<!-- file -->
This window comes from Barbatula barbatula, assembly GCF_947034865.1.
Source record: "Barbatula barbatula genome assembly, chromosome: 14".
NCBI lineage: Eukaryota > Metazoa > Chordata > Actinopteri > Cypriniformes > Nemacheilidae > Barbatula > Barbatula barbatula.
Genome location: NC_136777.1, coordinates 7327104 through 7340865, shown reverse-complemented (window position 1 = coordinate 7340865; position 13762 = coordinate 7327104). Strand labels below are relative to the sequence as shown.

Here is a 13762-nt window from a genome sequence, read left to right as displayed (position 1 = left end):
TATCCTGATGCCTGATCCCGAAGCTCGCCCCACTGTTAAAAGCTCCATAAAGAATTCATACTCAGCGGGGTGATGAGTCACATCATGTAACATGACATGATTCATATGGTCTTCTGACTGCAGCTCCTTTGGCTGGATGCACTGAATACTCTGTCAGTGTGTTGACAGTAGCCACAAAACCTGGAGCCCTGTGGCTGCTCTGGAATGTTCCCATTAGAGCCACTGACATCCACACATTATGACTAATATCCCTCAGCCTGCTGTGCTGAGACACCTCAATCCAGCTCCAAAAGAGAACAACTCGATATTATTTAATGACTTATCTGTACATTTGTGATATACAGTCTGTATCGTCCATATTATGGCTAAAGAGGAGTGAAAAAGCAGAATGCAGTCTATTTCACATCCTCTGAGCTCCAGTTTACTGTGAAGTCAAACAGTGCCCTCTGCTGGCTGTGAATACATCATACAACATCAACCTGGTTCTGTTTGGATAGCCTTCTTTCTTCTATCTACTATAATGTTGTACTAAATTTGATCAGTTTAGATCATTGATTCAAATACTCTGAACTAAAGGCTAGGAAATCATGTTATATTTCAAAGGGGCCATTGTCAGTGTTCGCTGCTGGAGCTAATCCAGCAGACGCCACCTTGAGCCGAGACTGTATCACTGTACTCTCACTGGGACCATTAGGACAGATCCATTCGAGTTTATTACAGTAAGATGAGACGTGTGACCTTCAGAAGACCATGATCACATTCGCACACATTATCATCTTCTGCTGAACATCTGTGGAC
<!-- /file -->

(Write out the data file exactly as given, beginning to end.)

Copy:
This window comes from Barbatula barbatula, assembly GCF_947034865.1.
Source record: "Barbatula barbatula genome assembly, chromosome: 14".
NCBI lineage: Eukaryota > Metazoa > Chordata > Actinopteri > Cypriniformes > Nemacheilidae > Barbatula > Barbatula barbatula.
Genome location: NC_136777.1, coordinates 7327104 through 7340865, shown reverse-complemented (window position 1 = coordinate 7340865; position 13762 = coordinate 7327104). Strand labels below are relative to the sequence as shown.

Here is a 13762-nt window from a genome sequence, read left to right as displayed (position 1 = left end):
TATCCTGATGCCTGATCCCGAAGCTCGCCCCACTGTTAAAAGCTCCATAAAGAATTCATACTCAGCGGGGTGATGAGTCACATCATGTAACATGACATGATTCATATGGTCTTCTGACTGCAGCTCCTTTGGCTGGATGCACTGAATACTCTGTCAGTGTGTTGACAGTAGCCACAAAACCTGGAGCCCTGTGGCTGCTCTGGAATGTTCCCATTAGAGCCACTGACATCCACACATTATGACTAATATCCCTCAGCCTGCTGTGCTGAGACACCTCAATCCAGCTCCAAAAGAGAACAACTCGATATTATTTAATGACTTATCTGTACATTTGTGATATACAGTCTGTATCGTCCATATTATGGCTAAAGAGGAGTGAAAAAGCAGAATGCAGTCTATTTCACATCCTCTGAGCTCCAGTTTACTGTGAAGTCAAACAGTGCCCTCTGCTGGCTGTGAATACATCATACAACATCAACCTGGTTCTGTTTGGATAGCCTTCTTTCTTCTATCTACTATAATGTTGTACTAAATTTGATCAGTTTAGATCATTGATTCAAATACTCTGAACTAAAGGCTAGGAAATCATGTTATATTTCAAAGGGGCCATTGTCAGTGTTCGCTGCTGGAGCTAATCCAGCAGACGCCACCTTGAGCCGAGACTGTATCACTGTACTCTCACTGGGACCATTAGGACAGATCCATTCGAGTTTATTACAGTAAGATGAGACGTGTGACCTTCAGAAGACCATGATCACATTCGCACACATTATCATCTTCTGCTGAACATCTGTGGAC